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5 Technologies That May Supercharge the Air Force’s Attack and Defense

If successful, the Air Force’s projects could produce fighting men and women who are the envy — and fear — of other military forces.

by / August 25, 2014

Superfast jets, laser blasts and battling robots — these are commonplace in science fiction stories. But in a prolonged effort to create a stronger, deadlier military, the U.S. Air Force plans on making them a reality over the next 30 years.

In July, the organization released a document outlining an ambitious strategy to incorporate sophisticated technology into everyday military operations. If planning is successful, the Air Force’s projects could produce fighting men and women who are the envy — and fear — of other military forces. 

In the 22-page paper, America’s Air Force: A Call to the Future, Air Force Secretary Deborah Lee James claimed that her branch of government would be challenged to adapt transformative technology in the future.

“This strategy challenges our Air Force to forge ahead with a path of strategic agility-breaking paradigms and leveraging technology just as we did at our inception,” she wrote. “This will provide the ability to field the full spectrum capable, high-end focused force of the future.”

The report highlighted these five technological areas slated for development:

  1. Hypersonics: The Air Force will continue its efforts to build faster planes -- that fly at speeds above Mach 5 -- which will undoubtedly improve attack, evade and reconnaissance capabilities. Multiple hypersonic aircraft projects have made headlines recently, including the X-51 Waverider, which flew at Mach 5.1 and traveled more than 230 nautical miles in just over 6 minutes in a 2013 test run, the longest air-breathing hypersonic flight ever. (The term “air-breathing” refers to jet engines that draw oxygen from the air to burn fuel.)
  2. Nanotechnology: The organization hopes to manipulate components at the molecular level to create material that’s both stronger and lighter than what’s currently available. The document refers to “significant implications for air-breathing and space platforms,” but names no specific applications for projects.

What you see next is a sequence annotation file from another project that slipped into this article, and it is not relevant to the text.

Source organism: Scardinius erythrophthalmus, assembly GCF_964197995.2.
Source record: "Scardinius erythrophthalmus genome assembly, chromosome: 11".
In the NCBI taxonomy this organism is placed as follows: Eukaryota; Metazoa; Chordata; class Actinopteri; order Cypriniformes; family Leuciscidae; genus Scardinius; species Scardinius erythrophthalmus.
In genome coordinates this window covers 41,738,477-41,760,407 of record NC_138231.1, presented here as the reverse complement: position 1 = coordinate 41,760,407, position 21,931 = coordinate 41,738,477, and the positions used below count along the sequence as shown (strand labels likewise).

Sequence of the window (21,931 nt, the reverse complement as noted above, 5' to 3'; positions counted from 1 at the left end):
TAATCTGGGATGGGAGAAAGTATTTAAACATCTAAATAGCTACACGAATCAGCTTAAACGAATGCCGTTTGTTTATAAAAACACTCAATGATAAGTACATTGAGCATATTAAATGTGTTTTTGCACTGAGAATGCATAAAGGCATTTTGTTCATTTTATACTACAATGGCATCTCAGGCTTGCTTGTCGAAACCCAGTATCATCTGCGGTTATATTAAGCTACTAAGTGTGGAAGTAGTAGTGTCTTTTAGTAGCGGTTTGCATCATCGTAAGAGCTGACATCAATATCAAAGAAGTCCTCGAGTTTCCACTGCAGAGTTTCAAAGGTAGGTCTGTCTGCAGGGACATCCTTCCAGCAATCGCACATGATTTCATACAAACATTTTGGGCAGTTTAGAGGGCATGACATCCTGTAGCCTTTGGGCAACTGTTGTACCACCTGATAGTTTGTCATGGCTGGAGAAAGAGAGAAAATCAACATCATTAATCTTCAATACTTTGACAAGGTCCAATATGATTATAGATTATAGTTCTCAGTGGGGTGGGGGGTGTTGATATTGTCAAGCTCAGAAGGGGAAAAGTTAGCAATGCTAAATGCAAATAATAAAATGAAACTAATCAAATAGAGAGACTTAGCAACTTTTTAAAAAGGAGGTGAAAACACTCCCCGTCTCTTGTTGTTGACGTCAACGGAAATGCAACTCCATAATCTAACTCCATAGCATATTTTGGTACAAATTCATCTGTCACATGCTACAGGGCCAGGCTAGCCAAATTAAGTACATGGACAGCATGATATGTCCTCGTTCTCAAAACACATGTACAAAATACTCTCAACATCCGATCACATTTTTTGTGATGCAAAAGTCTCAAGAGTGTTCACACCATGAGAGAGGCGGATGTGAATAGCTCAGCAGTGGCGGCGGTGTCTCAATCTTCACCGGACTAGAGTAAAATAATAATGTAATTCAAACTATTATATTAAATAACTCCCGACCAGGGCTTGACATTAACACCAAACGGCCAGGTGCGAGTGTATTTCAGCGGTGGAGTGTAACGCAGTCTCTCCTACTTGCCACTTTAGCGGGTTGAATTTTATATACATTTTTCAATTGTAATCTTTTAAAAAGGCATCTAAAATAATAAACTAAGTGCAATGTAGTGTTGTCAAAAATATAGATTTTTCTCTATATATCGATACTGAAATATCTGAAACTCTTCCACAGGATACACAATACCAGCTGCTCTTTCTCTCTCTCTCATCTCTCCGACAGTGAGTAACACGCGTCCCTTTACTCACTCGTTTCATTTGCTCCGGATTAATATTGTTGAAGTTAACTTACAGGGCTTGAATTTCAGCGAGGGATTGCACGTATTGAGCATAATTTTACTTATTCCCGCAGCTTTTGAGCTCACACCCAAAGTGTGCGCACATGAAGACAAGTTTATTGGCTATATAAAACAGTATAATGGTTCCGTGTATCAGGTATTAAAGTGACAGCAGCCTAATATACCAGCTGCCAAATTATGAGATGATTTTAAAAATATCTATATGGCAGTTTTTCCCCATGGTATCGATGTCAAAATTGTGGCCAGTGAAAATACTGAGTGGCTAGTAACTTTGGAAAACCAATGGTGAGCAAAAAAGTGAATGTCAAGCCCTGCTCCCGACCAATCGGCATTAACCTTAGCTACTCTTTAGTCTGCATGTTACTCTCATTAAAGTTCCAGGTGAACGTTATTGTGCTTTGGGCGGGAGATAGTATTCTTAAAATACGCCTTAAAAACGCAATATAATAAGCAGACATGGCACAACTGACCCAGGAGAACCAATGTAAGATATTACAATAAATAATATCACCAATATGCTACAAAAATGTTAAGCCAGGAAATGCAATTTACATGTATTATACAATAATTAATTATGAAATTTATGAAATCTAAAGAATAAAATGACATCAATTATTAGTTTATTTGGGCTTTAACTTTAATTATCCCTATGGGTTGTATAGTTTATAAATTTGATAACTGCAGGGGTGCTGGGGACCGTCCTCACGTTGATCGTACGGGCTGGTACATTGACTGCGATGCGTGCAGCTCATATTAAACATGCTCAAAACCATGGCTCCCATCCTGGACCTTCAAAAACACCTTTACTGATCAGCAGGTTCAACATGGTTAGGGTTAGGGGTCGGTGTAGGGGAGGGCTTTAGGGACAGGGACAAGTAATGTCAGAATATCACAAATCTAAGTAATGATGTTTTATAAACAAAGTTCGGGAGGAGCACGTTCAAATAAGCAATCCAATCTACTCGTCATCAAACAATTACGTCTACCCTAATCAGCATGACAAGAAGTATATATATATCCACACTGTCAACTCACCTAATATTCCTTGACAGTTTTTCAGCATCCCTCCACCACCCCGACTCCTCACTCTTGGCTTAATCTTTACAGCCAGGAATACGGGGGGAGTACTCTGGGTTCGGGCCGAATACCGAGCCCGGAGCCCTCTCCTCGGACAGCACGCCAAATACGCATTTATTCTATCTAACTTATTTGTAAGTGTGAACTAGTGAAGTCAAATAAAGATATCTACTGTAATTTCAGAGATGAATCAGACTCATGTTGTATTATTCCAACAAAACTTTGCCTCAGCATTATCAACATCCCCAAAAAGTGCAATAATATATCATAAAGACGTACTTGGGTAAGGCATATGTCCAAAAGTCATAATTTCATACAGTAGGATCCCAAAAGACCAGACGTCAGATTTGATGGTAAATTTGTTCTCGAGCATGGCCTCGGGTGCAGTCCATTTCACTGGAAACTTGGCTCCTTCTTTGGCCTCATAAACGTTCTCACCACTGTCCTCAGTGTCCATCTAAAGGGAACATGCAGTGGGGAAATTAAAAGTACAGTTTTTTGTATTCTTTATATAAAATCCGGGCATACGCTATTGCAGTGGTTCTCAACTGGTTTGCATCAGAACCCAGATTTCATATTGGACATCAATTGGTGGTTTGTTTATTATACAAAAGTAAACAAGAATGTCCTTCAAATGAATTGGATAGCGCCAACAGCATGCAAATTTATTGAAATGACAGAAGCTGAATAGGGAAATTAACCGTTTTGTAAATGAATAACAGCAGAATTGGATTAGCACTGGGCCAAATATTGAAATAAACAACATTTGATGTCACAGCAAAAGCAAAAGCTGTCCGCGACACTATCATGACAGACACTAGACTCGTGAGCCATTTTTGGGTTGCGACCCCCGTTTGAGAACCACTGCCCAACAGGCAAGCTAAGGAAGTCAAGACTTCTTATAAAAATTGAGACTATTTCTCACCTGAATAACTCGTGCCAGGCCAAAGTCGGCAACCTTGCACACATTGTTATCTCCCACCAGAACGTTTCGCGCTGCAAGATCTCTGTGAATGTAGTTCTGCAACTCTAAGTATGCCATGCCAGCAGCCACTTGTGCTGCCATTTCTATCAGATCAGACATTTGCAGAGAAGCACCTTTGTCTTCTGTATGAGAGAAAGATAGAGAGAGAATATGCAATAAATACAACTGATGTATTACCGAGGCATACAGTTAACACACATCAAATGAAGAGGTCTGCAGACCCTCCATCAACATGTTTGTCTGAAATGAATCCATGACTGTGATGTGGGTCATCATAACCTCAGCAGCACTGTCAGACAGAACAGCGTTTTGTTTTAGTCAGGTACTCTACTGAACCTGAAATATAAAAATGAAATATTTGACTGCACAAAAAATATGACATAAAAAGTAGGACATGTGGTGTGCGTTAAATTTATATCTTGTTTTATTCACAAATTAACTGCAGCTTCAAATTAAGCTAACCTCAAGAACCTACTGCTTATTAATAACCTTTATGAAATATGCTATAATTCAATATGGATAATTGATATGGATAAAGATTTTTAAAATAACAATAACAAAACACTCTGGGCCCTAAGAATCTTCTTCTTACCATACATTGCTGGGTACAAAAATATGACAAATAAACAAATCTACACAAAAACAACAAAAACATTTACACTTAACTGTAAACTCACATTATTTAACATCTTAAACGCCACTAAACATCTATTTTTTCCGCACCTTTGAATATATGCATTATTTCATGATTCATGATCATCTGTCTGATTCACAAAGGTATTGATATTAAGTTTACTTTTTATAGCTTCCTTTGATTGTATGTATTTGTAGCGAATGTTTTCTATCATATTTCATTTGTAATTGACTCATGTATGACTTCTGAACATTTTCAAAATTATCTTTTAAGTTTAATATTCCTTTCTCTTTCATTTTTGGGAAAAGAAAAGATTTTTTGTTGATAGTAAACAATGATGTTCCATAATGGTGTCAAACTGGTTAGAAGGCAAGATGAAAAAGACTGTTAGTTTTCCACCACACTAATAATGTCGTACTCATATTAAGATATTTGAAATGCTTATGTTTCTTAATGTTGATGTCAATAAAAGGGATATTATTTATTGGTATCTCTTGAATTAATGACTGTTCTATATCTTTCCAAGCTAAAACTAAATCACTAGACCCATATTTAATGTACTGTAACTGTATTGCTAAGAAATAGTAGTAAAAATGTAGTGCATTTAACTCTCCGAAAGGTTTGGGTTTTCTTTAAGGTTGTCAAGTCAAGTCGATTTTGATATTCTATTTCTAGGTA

3. Directed energy: The Business Insider claims that “directed energy” is just another term for lasers, and cited the government’s Laser Weapon System (LaWS) as an example. LaWS comprises six lasers strapped together with beams that converge on a target. It’s one of multiple energy weapons in development, including an electromagnetic rail gun and a “slab” laser that fires a beam of 105 kilowatts. The Air Force’s 30-year outline never mentions the term “laser” specifically, but notes that “deep magazines can alleviate the need for acquiring and transporting large stockpiles of munitions into the theater, while providing precise, responsive, and persistent effects.”
  4. Unmanned systems. The Air Force document cites drones’ capability to operate with increased range, endurance and performance compared to aircraft operated by human pilots. The military would also be able to conduct more dangerous operations with drones without the need to compensate for human safety. In offensive situations, the drones will also be able to “swam, suppress, deceive, or destroy,” according to the report, with weapons ranging from “kinetic to non-kinetic; permanent to reversible; single-use to self-recharging.”
  5. Autonomous systems. The document vaguely states that artificial intelligence and robotics will be better able to react to environments and perform situation-dependent tasks. Boston Dynamics is currently developing battle-ready robots for the military, including those that climb up walls and sprint like animals.
The Air Force document cited a quote from Martin Dempsey, chairman of the Joint Chiefs of Staff, claiming that the military will harness cyber technology for top-notch defense.
“While cyber may be our nation’s greatest vulnerability, it also presents our military with a tremendous asymmetric advantage," he said. "The military that maintains the most agile and resilient networks will be the most effective in war."


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Hilton Collins

Hilton Collins is a former staff writer for Government Technology and Emergency Management magazines.

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